You Don’t Say!
Steve Clements & Claudia Coplon
What to say? What to say? Most of us about to make a speech, presentation, or address in a group meeting spend hours refining the words we will use and the thoughts we plan to express. We generate notes, write and rewrite our lines, and, if you’re like Dick Clark preparing for his “TV Bloopers,” even plan our adlibs. Then we practice aloud time and again. Well and good. But how often do we practice the non-verbal cues that can make or break the delivery of our message?
To be effective, to capture your audience, you must accompany your verbal text with appropriate movement, posture, and gestures that maximize your message. Why, with the right positioning, even mediocre words can be substantially enhanced just by what “you don’t say!”
How do you avoid body language that can betray your words, or an unconscious habit here or a nervous tic there can detract from anyone’s eloquence? Assuming that you are already able to deliver a flawless speech, let’s review some of the non-verbal tactics you should have in your arsenal.
Caught Behind A Lectern?
Use it! A lectern offers numerous opportunities for body movement that enhances your presentation and establishes authority. First, stand tall at the lectern – even if you’re not. Now, take a small step backwards. This little bit of distance will you keep from leaning over or on the lectern, a position that works only after you have established a familiarity with your audience.
Next, look at your arms. Are they folded across your chest, dangling at your sides, or even crossed behind you in the military “at ease” position? Use the lectern as a starting point for your hands. Poise them on the surface, free to make an appropriate gesture for emphasis. Now you are ready to make a broad sweep of the arm to indicate expansiveness, extend a palm out to stop a thought process, beckon with raised hands to invite group consensus, and other movements that send their message.
When you begin speaking, move your body towards your audience. Think of the lectern as a home base, not a prison. Step to the left to appeal to that side of the room; later move to the right to encompass that portion of audience. Your goal is to embrace the entire group, no matter how large, with your words and your non-verbal cues. And, as you make a point, take a pace or two back to demonstrate the power your words had on you.
Talking from notes? Avoid index cards. These seemingly inconspicuous bits of paper can be more damaging than helpful. How often have you seen a speaker bending down to read a point on a card? Or been distracted he shuffles to the next card before finishing a salient point? I often find myself assessing the pile remaining, totally distracted as I wait for the flip of the next card. Rather than using cards, print your key words in large font on one standard sheet of paper. Then a jog of the memory is just a glance away.
As you talk, use pauses. Many people fear that, by taking a pause, they will lose the audience in that moment. In reality, a dramatic pause gives the audience a chance to digest, reflect, and accept the points that you are making as well as lends weight to your last comment. So pause, smile if appropriate, take a drink of water, or just scan across the audience. This non-verbal action will provide positive effect.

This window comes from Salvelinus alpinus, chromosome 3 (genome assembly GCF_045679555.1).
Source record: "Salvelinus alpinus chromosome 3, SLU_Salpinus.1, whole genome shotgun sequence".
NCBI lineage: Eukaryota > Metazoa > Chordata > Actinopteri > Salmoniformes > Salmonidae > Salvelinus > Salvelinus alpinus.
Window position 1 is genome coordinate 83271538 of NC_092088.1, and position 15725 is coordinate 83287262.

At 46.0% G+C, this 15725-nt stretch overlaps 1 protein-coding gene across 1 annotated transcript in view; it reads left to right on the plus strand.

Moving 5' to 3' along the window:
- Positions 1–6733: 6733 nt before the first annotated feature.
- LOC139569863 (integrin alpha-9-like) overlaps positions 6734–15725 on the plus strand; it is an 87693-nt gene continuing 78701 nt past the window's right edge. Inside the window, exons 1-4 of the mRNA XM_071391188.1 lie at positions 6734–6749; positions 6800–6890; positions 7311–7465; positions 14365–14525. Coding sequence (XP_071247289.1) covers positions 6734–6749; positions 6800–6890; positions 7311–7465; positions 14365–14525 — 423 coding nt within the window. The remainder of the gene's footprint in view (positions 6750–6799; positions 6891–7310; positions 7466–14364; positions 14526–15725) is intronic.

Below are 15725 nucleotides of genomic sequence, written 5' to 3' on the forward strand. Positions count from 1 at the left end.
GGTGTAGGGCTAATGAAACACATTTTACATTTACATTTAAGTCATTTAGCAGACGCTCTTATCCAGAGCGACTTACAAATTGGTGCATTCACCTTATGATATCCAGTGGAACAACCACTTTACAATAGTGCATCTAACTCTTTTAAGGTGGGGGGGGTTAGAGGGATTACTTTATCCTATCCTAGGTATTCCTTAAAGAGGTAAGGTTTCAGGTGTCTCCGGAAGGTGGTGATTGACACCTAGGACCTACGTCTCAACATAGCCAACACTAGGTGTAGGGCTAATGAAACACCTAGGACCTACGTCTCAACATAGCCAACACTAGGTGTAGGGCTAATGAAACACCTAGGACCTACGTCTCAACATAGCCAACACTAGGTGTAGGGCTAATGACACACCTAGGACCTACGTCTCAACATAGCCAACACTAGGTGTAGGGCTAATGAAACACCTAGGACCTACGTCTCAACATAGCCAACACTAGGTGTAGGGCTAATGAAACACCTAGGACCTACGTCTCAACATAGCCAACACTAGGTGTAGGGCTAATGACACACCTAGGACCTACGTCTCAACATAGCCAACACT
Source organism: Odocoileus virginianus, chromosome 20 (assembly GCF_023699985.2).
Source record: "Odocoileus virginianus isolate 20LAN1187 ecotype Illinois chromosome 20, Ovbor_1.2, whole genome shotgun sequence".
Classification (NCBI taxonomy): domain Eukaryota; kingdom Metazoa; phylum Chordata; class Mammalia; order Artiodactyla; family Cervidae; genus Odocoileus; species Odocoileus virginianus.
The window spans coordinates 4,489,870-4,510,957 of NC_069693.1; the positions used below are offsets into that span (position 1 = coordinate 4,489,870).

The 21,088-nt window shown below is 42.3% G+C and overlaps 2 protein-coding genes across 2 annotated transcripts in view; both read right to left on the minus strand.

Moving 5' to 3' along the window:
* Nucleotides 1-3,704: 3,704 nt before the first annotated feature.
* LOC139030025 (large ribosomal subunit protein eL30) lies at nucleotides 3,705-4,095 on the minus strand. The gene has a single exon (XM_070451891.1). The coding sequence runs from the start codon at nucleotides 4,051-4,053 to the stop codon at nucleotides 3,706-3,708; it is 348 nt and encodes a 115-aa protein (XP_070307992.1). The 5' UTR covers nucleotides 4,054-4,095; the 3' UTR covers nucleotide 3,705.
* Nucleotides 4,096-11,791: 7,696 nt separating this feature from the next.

No matter what size your audience, eyeball the room regularly. Meet everyone’s eyes at least once if possible. If you notice someone appears to be glazing over, draw him back into the “conversation” by maintaining eye contact for a period of time. Pose a rhetorical question and look for a nod that signals he is re-engaged.
By the way, these techniques also work without the lectern. Think of a Jay Leno who stands in the middle of a stage and turns left then right, stepping back now and again after he delivers a bit of information or joke. You can do the same. With or without the lectern, assume a confident stance, gesture with your arms and hands, use pauses, and move around in your “home base” area.
A Few Other Basics
As far as the basics, have someone tape your next presentation or ask a trusted contemporary to help evaluate your non-verbal – and often unconscious — cues. Stroking a comforting lock of hair when you’re talking or finger combing across your scalp signals to your audience that you are frustrated, nervous – or both! Moving your fingers over your mouth or cheek when making a point blocks out any volume your voice might carry. And, for those of you who reach for an object with which to play, gesture or flail into the air, be aware this conveys discomfort and makes your audience edgy.
Having said that, if you have a particular mannerism or gesture that is part of your personality, you can use it as an effective non-verbal cue. Think of Johnny Carson’s tug to adjust his tie for transition, Bob Dole’s use of a pen jab to demonstrate authority (and cover an incapacitated hand), or JFK’s downward thrust of his index finger to emphasize an important point. Gestures like these, which often buy the speaker a comfort level, become characteristic and invite audience familiarity.
Lastly, take a look at your packaging. Remember, your are selling your believability, your opinion, your call for action! Therefore, your look and attire make a strong statement about the importance you place in your message and your respect for the group you are addressing. Unless it is a physical education meeting, leave the shorts and sneakers at home. Dress appropriately for the venue. (But don’t overdress. This can put others in an uncomfortable position.)
Bottom line, the next time you’re preparing for a speech, presentation, or group meeting, remember: what you don’t say speaks just as loudly as what you do say!
Excerpts of this article appeared in the Metro Atlanta Chamber membership newsletter.
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